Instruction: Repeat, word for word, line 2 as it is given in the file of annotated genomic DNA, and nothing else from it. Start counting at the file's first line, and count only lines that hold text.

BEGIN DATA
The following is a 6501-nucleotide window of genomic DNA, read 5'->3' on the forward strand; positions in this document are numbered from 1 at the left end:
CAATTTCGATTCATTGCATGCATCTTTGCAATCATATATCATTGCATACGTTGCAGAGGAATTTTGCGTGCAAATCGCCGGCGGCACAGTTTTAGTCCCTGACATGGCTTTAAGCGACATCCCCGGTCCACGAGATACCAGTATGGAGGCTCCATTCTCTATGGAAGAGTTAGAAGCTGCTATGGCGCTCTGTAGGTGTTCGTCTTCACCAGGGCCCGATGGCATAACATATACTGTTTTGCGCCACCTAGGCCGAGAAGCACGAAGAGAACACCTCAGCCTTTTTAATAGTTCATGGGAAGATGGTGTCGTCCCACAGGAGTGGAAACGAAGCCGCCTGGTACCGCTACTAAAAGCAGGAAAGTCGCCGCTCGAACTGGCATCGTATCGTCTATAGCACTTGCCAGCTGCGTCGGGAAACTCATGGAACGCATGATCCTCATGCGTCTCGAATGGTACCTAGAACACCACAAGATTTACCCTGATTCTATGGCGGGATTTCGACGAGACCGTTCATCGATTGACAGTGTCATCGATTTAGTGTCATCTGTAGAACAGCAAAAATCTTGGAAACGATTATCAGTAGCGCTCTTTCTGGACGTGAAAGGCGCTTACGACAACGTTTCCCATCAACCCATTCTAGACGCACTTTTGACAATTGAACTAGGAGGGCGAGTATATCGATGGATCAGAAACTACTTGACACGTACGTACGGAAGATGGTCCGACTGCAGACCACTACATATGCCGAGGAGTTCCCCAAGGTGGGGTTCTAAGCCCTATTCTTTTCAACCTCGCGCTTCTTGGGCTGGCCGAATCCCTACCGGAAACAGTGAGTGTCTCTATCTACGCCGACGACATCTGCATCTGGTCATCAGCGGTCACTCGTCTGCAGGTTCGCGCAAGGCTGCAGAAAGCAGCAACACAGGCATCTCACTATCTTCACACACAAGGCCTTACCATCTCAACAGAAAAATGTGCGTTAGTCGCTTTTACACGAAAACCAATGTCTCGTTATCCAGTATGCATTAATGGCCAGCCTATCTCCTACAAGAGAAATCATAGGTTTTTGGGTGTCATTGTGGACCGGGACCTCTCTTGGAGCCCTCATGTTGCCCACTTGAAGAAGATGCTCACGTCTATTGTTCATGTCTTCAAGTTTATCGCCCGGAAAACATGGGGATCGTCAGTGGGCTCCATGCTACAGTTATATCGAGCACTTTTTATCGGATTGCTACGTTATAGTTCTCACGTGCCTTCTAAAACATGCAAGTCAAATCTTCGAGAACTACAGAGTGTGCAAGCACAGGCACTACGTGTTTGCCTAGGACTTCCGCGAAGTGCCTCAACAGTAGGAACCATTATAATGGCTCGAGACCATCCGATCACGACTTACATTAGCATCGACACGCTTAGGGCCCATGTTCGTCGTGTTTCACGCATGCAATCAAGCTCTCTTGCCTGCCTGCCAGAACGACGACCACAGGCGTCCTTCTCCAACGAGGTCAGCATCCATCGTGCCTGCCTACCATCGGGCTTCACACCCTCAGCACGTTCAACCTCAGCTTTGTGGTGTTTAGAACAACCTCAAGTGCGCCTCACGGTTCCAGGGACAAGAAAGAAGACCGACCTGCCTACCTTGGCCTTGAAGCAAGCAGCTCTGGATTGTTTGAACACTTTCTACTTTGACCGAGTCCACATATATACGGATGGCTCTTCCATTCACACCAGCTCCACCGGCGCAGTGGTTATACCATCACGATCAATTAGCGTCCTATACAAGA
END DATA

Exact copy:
CAATTTCGATTCATTGCATGCATCTTTGCAATCATATATCATTGCATACGTTGCAGAGGAATTTTGCGTGCAAATCGCCGGCGGCACAGTTTTAGTCCCTGACATGGCTTTAAGCGACATCCCCGGTCCACGAGATACCAGTATGGAGGCTCCATTCTCTATGGAAGAGTTAGAAGCTGCTATGGCGCTCTGTAGGTGTTCGTCTTCACCAGGGCCCGATGGCATAACATATACTGTTTTGCGCCACCTAGGCCGAGAAGCACGAAGAGAACACCTCAGCCTTTTTAATAGTTCATGGGAAGATGGTGTCGTCCCACAGGAGTGGAAACGAAGCCGCCTGGTACCGCTACTAAAAGCAGGAAAGTCGCCGCTCGAACTGGCATCGTATCGTCTATAGCACTTGCCAGCTGCGTCGGGAAACTCATGGAACGCATGATCCTCATGCGTCTCGAATGGTACCTAGAACACCACAAGATTTACCCTGATTCTATGGCGGGATTTCGACGAGACCGTTCATCGATTGACAGTGTCATCGATTTAGTGTCATCTGTAGAACAGCAAAAATCTTGGAAACGATTATCAGTAGCGCTCTTTCTGGACGTGAAAGGCGCTTACGACAACGTTTCCCATCAACCCATTCTAGACGCACTTTTGACAATTGAACTAGGAGGGCGAGTATATCGATGGATCAGAAACTACTTGACACGTACGTACGGAAGATGGTCCGACTGCAGACCACTACATATGCCGAGGAGTTCCCCAAGGTGGGGTTCTAAGCCCTATTCTTTTCAACCTCGCGCTTCTTGGGCTGGCCGAATCCCTACCGGAAACAGTGAGTGTCTCTATCTACGCCGACGACATCTGCATCTGGTCATCAGCGGTCACTCGTCTGCAGGTTCGCGCAAGGCTGCAGAAAGCAGCAACACAGGCATCTCACTATCTTCACACACAAGGCCTTACCATCTCAACAGAAAAATGTGCGTTAGTCGCTTTTACACGAAAACCAATGTCTCGTTATCCAGTATGCATTAATGGCCAGCCTATCTCCTACAAGAGAAATCATAGGTTTTTGGGTGTCATTGTGGACCGGGACCTCTCTTGGAGCCCTCATGTTGCCCACTTGAAGAAGATGCTCACGTCTATTGTTCATGTCTTCAAGTTTATCGCCCGGAAAACATGGGGATCGTCAGTGGGCTCCATGCTACAGTTATATCGAGCACTTTTTATCGGATTGCTACGTTATAGTTCTCACGTGCCTTCTAAAACATGCAAGTCAAATCTTCGAGAACTACAGAGTGTGCAAGCACAGGCACTACGTGTTTGCCTAGGACTTCCGCGAAGTGCCTCAACAGTAGGAACCATTATAATGGCTCGAGACCATCCGATCACGACTTACATTAGCATCGACACGCTTAGGGCCCATGTTCGTCGTGTTTCACGCATGCAATCAAGCTCTCTTGCCTGCCTGCCAGAACGACGACCACAGGCGTCCTTCTCCAACGAGGTCAGCATCCATCGTGCCTGCCTACCATCGGGCTTCACACCCTCAGCACGTTCAACCTCAGCTTTGTGGTGTTTAGAACAACCTCAAGTGCGCCTCACGGTTCCAGGGACAAGAAAGAAGACCGACCTGCCTACCTTGGCCTTGAAGCAAGCAGCTCTGGATTGTTTGAACACTTTCTACTTTGACCGAGTCCACATATATACGGATGGCTCTTCCATTCACACCAGCTCCACCGGCGCAGTGGTTATACCATCACGATCAATTAGCGTCCTATACAAGA